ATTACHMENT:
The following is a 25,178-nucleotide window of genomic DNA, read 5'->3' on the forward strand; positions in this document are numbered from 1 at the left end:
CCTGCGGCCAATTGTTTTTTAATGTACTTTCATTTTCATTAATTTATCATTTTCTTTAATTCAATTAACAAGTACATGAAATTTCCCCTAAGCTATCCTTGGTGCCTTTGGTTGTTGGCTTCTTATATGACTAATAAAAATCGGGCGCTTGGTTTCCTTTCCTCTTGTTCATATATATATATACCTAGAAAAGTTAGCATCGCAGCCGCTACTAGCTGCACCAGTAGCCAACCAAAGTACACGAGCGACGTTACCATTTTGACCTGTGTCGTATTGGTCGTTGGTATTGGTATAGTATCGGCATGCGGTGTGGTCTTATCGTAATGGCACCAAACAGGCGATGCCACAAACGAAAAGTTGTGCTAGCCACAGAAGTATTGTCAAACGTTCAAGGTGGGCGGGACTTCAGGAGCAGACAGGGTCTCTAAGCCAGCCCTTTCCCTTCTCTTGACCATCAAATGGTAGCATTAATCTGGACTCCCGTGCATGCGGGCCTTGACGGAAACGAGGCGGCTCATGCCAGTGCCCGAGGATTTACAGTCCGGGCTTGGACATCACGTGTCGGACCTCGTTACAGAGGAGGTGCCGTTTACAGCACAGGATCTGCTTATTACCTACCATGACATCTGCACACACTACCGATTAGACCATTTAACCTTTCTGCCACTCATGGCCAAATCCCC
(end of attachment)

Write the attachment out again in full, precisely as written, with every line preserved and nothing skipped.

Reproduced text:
The following is a 25,178-nucleotide window of genomic DNA, read 5'->3' on the forward strand; positions in this document are numbered from 1 at the left end:
CCTGCGGCCAATTGTTTTTTAATGTACTTTCATTTTCATTAATTTATCATTTTCTTTAATTCAATTAACAAGTACATGAAATTTCCCCTAAGCTATCCTTGGTGCCTTTGGTTGTTGGCTTCTTATATGACTAATAAAAATCGGGCGCTTGGTTTCCTTTCCTCTTGTTCATATATATATATACCTAGAAAAGTTAGCATCGCAGCCGCTACTAGCTGCACCAGTAGCCAACCAAAGTACACGAGCGACGTTACCATTTTGACCTGTGTCGTATTGGTCGTTGGTATTGGTATAGTATCGGCATGCGGTGTGGTCTTATCGTAATGGCACCAAACAGGCGATGCCACAAACGAAAAGTTGTGCTAGCCACAGAAGTATTGTCAAACGTTCAAGGTGGGCGGGACTTCAGGAGCAGACAGGGTCTCTAAGCCAGCCCTTTCCCTTCTCTTGACCATCAAATGGTAGCATTAATCTGGACTCCCGTGCATGCGGGCCTTGACGGAAACGAGGCGGCTCATGCCAGTGCCCGAGGATTTACAGTCCGGGCTTGGACATCACGTGTCGGACCTCGTTACAGAGGAGGTGCCGTTTACAGCACAGGATCTGCTTATTACCTACCATGACATCTGCACACACTACCGATTAGACCATTTAACCTTTCTGCCACTCATGGCCAAATCCCC